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MHT-CET : Biology Entrance Exam

MHT - CET : Biology - Excretion and Osmoregulation Know More

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  • Excretion and its Importance to the Body
    The process by which non-gaseous nitrogenous wastes are eliminated from the body is called excretion. During excretion metabolic wastes from the cell, the tissue or the body of an organism are eliminated. The process of excretion regulates the pH and osmotic pressure of the cells of the body. Excretion also maintains the acid-base balance of the body. Excretion regulates the water content of the body, which is essential for the survival of an organism.
  • Functions of Renal Tubule
    The renal tubule plays an important role in selective reabsorption of glucose, water, salts, etc. The cells of the renal tubule absorb substances like ammonia, potassium, hydrogen ions, creatinine, etc, from the blood capillaries surrounding the tubule and discharge them into the filtrate of the tubule. This is called tubular secretion.
  • Functions of Uriniferous Tubule:
    The uriniferous tubule plays an important role in ultrapurification of blood containing excretory substances. The cells of uriniferous tubule reabsorb essential substances like glucose, water, salts, etc; when the filtrate passes through it. The urea absorbed by the cells of the uriniferous tubule is secreted by them into the lumen of the tubule. This process is called renal or tubular secretion.
  • Selective Reabsorption
    The glomerular filtrate contains plenty of water, glucose and salts. When this filtrate passes through the uriniferous tubule, its cells reabsorb the essential substances like glucose, water and certain salts. This process is called selective reabsorption.
  • Chemical Composition of Urine
    The chemical analysis of normal urine has shown the presence of number of organic and inorganic constituents. These constituents and their percentage in normal human urine are as follows:
    Organic Constituents

    Urea
    - 2.5%
    Uric acid
    - 0.05%
    Creatinine
    - 1%
    Glucose
    - nil
    Inorganic Constituents

    Water
    - 95%
    Sodium chloride
    - 1%
    Calcium and magnesium
    - 0.5%
    Ammonia
    - traces
    The salt content of urine varies according to the season. It is higher in winter and less in summer. This is because during summer, greater amount of salt is lost through sweating.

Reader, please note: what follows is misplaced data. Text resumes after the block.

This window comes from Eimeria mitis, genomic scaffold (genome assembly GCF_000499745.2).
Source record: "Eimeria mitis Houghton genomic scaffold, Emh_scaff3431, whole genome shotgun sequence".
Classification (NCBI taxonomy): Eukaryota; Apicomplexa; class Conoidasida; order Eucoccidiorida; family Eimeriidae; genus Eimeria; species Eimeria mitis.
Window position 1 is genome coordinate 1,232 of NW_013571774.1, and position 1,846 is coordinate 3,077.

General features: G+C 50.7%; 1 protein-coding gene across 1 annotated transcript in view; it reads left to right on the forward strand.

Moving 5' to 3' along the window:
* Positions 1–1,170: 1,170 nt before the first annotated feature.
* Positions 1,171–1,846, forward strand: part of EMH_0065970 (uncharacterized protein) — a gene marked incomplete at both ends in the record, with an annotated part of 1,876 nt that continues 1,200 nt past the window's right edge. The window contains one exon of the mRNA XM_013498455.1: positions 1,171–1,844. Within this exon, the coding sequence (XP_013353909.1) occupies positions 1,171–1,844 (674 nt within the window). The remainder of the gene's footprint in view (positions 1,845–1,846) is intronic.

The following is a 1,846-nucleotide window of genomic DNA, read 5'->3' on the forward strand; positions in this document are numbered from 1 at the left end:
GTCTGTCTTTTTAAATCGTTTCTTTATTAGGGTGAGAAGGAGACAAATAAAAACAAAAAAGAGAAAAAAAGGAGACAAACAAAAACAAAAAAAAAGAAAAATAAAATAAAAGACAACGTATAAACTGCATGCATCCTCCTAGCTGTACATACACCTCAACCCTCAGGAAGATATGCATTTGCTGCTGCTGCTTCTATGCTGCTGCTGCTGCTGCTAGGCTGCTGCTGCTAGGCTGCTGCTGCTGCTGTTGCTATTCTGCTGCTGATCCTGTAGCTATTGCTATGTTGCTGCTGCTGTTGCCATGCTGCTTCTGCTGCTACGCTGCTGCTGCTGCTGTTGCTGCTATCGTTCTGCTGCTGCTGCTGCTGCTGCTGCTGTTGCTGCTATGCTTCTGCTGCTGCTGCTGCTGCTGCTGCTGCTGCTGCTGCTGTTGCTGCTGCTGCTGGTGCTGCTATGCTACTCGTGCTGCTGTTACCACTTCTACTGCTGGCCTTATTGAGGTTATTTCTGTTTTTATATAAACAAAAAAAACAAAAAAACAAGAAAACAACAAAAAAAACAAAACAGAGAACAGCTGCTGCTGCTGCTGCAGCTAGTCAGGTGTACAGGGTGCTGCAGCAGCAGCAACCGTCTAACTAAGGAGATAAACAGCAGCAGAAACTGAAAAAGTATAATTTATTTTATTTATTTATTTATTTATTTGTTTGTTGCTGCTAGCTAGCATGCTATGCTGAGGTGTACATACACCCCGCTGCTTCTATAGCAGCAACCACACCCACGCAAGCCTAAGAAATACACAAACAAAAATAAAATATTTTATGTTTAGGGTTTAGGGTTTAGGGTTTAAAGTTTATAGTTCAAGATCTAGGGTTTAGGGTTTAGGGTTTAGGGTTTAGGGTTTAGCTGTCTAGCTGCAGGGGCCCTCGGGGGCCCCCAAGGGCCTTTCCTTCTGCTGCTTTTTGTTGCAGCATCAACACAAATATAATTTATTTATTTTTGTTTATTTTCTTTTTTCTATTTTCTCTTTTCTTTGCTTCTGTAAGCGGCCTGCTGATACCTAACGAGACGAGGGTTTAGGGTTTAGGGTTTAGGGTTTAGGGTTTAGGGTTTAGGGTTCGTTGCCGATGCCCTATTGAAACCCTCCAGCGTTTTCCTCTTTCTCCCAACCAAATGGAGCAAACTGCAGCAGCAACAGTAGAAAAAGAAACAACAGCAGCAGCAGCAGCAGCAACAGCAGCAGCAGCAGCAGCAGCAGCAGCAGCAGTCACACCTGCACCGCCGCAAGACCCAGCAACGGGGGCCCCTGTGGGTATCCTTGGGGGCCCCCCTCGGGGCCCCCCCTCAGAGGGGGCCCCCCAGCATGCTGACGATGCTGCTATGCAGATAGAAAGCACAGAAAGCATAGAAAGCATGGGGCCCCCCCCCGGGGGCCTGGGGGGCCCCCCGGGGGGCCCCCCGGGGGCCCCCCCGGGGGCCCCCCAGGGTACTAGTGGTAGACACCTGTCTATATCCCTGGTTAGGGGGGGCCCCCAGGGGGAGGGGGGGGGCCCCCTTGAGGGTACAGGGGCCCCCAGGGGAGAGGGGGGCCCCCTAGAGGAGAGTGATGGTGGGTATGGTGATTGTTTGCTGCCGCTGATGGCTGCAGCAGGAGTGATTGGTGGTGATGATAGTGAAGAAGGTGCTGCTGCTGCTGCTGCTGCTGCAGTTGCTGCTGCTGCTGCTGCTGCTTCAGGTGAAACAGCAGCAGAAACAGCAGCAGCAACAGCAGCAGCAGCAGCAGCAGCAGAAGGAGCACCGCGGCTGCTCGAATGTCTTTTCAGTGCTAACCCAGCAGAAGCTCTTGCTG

• Differences Between Tubular Reabsorption and Tubular Secretion
    Tubular reabsorption is concerned with the selective absorption of useful substances from the glomerular filtrate. Tubular secretion is concerned with the removal of unwanted substances from the glomerular filtrate.
    Tubular reabsorption involves the participation of microvilli. Tubular secretion does not involve the participation of microvilli.
    In tubular reabsorption, useful substances like glucose, amino acids and some salts are reabsorbed and supplied back to the blood. In tubular secretion, unwanted substances like ammonia, sodium and potassium salts, hydrogen ions and creatinine are removed from the blood and discharged along with the urine. Tubular reabsorption occurs in proximal convoluted tubule, Henle's loop, distal convoluted tubule and collecting duct. Tubular secretion occurs in proximal and distal convoluted tubules only.
  • Role of Liver and Alimentary Canal as Excretory Organs
    Liver is an excretory organ because a variety of metabolic by-products are secreted in the liver. For example, bile pigments like bilirubin and biliverdin are formed in liver due to decomposition of dead and injured red blood corpuscles. It also forms toxins due to detoxification in the liver. Liver plays an important role in eliminating urea formed due to deamination of excess amino acids. The bile pigments and toxins are excreted into the alimentary canal from where they are eliminated along with the faecal matter. Owing to these functions, liver and alimentary canal are considered as excretory organs.

    Some Diseases Related to Excretion

    Uremia
    is excess of urea in the blood.
    Anuria
    is the failure of kidney to form urine.
    Painful urination is termed dysuria
    Polyuria
    is a condition when large amount of urine is excreted.
    Kidney stones
    are formed by the precipitation of uric acid and accumulation of oxalate crystals.
  • Paget's disease is a type of carcinoma of breast that involves the nipple or areola and large ducts.
  • Bright disease is inflamation of the kidney that involves glomeruli and is caused by infection of streptococci bacteria.

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